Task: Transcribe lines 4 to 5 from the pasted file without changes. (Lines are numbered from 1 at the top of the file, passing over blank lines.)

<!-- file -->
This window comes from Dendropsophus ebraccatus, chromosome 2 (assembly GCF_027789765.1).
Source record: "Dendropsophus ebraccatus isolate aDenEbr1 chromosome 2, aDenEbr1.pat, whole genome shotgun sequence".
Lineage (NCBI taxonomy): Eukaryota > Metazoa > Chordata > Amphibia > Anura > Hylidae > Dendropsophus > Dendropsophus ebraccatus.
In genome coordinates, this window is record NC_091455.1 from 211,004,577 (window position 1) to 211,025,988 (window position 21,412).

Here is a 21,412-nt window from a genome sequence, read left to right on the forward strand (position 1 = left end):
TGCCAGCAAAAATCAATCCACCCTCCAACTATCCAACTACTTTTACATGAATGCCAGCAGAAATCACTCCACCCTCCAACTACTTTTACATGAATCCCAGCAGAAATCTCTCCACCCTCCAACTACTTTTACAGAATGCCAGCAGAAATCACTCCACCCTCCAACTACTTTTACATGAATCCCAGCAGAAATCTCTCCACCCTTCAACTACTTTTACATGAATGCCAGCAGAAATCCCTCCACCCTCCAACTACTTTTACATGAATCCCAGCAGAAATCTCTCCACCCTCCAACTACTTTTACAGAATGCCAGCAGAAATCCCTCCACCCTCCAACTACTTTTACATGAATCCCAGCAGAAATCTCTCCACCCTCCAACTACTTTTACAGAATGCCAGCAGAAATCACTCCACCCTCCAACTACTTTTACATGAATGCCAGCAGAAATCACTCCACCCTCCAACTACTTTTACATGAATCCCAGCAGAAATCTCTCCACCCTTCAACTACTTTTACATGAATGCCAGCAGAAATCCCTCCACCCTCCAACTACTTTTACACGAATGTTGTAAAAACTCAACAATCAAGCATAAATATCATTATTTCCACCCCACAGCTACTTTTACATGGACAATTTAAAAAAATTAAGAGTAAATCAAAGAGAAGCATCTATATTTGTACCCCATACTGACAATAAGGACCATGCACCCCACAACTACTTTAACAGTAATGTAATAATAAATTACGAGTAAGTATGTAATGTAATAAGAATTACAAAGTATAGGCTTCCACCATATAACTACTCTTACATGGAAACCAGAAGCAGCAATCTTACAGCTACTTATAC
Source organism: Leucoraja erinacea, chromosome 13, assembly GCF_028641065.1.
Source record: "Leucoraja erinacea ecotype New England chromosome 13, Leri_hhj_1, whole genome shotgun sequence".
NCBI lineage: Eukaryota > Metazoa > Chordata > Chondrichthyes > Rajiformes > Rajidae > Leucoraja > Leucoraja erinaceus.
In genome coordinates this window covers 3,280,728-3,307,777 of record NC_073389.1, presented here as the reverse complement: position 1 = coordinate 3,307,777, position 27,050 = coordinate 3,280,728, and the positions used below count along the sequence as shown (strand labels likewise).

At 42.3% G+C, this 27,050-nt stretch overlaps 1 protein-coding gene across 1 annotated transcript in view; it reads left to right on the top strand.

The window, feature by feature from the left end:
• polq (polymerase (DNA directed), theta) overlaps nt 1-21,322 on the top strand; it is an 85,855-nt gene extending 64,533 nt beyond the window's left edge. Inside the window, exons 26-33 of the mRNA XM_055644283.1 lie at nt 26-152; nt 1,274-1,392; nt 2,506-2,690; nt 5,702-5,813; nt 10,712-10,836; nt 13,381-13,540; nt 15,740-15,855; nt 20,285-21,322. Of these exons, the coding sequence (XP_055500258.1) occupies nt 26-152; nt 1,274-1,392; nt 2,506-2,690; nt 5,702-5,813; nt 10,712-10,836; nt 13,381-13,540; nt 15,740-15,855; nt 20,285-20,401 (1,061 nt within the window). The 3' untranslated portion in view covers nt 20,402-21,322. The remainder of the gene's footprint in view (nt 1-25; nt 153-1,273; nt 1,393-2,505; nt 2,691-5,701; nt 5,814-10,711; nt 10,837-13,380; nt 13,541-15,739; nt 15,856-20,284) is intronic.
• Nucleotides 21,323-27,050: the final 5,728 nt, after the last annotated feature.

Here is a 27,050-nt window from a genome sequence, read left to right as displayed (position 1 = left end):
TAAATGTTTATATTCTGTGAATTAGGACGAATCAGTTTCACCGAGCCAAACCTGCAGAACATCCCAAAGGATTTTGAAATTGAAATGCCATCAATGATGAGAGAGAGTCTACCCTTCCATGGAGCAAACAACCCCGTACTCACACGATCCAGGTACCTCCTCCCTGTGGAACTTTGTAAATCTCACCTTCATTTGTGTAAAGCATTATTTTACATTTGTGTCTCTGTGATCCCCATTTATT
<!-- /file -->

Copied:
In genome coordinates, this window is record NC_091455.1 from 211,004,577 (window position 1) to 211,025,988 (window position 21,412).

Here is a 21,412-nt window from a genome sequence, read left to right on the forward strand (position 1 = left end):